Monday 18 December 2017

Average earnings at semi-State top wages at Google

Roisin Burke

Aviation authority workers get 'average' of €135k

THE average staffer at Google's European HQ earns less than semi-State employees at the Irish Aviation Authority (IAA).

A Google Ireland employee makes an average of €114,280 in salary, pension, social welfare and share-based pay, the multinational's latest accounts show.

With a €12.5bn turnover, Google Ireland is the nerve centre for the web search behemoth's massive sales operation across Europe, the Middle East and Africa.

It has been growing and hiring fast, increasing its staff numbers by 22 per cent last year alone and employing 2,500 in Dublin since the end of last month.

At the IAA, the body that manages air traffic and regulation in Ireland, average staff pay including salary, pension and social welfare (measured on the same basis as Google's) is an impressive €135,635.

Google Ireland's total payroll cost across 1,916 staff in 2011 came to €218.95m, while the IAA employed 695 people with a total staff cost of €94.26m, according to its 2011 accounts.

While Google's staff earnings may be topped by those of the IAA's, the online giant offers a slew of income-saving perks to employees. There are free breakfasts and lunches, free haircuts, an employee gym, a planned on-site swimming pool for its Montevedro building, and a plethora of other perks -- including free beers on Fridays.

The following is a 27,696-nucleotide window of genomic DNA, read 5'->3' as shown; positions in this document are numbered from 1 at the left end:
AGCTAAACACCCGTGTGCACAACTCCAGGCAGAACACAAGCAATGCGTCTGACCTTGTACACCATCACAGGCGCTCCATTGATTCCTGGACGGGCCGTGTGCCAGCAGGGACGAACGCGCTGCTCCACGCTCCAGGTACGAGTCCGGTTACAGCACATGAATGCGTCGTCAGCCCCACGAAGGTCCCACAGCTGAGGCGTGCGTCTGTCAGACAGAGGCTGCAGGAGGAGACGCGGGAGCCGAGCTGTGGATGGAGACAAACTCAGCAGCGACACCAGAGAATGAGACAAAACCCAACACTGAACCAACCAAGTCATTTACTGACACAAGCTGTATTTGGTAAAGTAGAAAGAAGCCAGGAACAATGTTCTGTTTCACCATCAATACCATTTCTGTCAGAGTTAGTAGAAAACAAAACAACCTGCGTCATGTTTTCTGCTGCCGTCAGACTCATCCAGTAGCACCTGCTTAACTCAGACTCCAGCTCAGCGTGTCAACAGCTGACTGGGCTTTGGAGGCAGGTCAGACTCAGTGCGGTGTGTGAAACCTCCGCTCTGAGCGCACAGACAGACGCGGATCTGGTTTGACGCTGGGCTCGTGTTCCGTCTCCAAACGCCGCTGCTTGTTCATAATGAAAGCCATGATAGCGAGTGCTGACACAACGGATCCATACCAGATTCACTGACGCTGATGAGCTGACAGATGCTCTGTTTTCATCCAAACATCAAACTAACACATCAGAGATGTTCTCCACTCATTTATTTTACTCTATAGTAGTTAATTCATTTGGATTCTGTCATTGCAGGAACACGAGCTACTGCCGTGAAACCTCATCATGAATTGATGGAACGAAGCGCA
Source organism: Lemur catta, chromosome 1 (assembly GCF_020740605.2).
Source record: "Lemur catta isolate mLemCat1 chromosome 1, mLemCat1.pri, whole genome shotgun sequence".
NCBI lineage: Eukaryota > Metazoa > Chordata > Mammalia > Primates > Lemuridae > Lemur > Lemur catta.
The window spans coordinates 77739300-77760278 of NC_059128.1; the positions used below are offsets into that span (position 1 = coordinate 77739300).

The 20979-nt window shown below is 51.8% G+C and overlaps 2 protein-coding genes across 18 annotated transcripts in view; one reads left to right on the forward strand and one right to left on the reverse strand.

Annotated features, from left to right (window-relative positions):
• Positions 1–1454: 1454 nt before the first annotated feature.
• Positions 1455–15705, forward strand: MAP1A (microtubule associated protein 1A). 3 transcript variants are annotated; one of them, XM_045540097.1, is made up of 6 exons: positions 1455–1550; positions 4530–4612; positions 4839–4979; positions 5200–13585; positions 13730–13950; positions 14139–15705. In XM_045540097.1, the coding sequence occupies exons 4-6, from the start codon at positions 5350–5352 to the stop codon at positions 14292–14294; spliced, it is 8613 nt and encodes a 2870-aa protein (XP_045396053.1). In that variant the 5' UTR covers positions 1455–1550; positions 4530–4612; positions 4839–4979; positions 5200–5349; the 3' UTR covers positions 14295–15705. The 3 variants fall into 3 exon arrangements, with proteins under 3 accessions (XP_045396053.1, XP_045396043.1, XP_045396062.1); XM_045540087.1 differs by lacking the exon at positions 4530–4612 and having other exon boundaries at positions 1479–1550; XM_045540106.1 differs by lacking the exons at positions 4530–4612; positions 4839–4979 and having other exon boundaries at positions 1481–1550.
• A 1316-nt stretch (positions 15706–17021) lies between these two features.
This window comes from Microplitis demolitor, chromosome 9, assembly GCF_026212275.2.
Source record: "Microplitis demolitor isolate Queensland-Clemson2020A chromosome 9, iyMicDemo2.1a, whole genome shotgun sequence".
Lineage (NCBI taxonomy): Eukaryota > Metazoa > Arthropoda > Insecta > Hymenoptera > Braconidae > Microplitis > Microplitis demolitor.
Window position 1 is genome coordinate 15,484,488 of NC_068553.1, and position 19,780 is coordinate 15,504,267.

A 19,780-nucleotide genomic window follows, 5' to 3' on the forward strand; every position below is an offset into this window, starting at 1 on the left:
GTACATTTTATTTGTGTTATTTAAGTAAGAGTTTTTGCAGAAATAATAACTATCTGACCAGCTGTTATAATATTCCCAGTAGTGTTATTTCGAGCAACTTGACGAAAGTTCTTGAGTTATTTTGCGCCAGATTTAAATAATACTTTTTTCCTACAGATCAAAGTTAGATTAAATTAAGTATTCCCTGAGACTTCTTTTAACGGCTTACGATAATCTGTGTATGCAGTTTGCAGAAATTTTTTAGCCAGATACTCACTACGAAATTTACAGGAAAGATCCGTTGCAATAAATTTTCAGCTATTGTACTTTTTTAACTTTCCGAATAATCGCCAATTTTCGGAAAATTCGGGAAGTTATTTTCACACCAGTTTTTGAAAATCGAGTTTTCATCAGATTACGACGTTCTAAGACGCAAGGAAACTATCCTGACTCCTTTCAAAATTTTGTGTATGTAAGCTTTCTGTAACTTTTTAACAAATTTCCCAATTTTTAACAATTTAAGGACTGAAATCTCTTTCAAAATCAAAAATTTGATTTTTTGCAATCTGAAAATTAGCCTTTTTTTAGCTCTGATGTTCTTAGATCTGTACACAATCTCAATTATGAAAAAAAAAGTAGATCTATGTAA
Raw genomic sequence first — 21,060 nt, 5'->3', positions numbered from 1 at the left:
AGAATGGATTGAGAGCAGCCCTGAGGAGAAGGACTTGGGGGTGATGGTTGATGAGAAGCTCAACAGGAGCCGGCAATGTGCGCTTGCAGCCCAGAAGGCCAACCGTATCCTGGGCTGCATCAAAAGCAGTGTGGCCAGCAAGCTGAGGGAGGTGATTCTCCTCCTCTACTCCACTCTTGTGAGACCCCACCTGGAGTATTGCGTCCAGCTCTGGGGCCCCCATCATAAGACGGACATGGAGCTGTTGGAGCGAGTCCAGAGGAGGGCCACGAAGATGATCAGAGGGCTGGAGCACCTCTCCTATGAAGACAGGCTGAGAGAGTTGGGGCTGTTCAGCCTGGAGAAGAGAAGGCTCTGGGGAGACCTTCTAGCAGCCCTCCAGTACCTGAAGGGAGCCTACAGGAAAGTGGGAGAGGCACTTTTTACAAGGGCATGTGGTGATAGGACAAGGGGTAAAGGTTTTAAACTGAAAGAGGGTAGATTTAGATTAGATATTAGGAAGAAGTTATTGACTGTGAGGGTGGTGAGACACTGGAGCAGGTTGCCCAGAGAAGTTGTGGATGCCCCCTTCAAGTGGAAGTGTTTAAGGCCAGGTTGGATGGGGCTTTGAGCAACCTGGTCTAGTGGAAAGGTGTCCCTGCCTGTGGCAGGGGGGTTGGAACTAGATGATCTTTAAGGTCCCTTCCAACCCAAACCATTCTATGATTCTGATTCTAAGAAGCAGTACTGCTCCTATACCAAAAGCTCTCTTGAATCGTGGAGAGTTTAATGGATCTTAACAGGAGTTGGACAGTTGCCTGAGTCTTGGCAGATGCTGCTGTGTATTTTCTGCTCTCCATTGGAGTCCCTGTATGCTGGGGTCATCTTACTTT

Other Irish semi-State companies' average earnings stack up strikingly well against one of the biggest private sector companies in the world.

Average pay in Dublin Port is €110,600 per employee including pension. At electricity provider ESB, it's €94,300 per employee including pay with pension and at Eirgrid it's €96,900. At utility firm Bord Gais, the average earning with pension for staff is €77,200.

Six-figure and high five- figure pay packets at semi-States are likely to come under mounting pressure as the drive to reduce the State's payroll ahead of and beyond December's Budget gets under way.

The Croke Park Agreement has been sacrosanct -- for now -- but rumblings about the State pay bill are increasing.

Public pay and pensions tot up to one-third of Government spend, essentially exempt from cuts under Croke Park. The public sector versus private sector pay gap could garner far more attention as we move forward, with previously off-limit pay options being considered.

Article 1.28 of the 2010 deal allows for an "inability to pay" clause, stating as it does that Croke Park's implementation is "subject to no currently unforeseen budgetary deterioration".

Economic deterioration since then has been marked. While GDP for 2012 was forecast to be over 4 per cent, it is averaging at a fraction of that.

That said, the Government may be keen to avoid stand-offs with unions on pay and stick initially to the lower hanging fruit of allowances and voluntary redundancies to cut wage bills.

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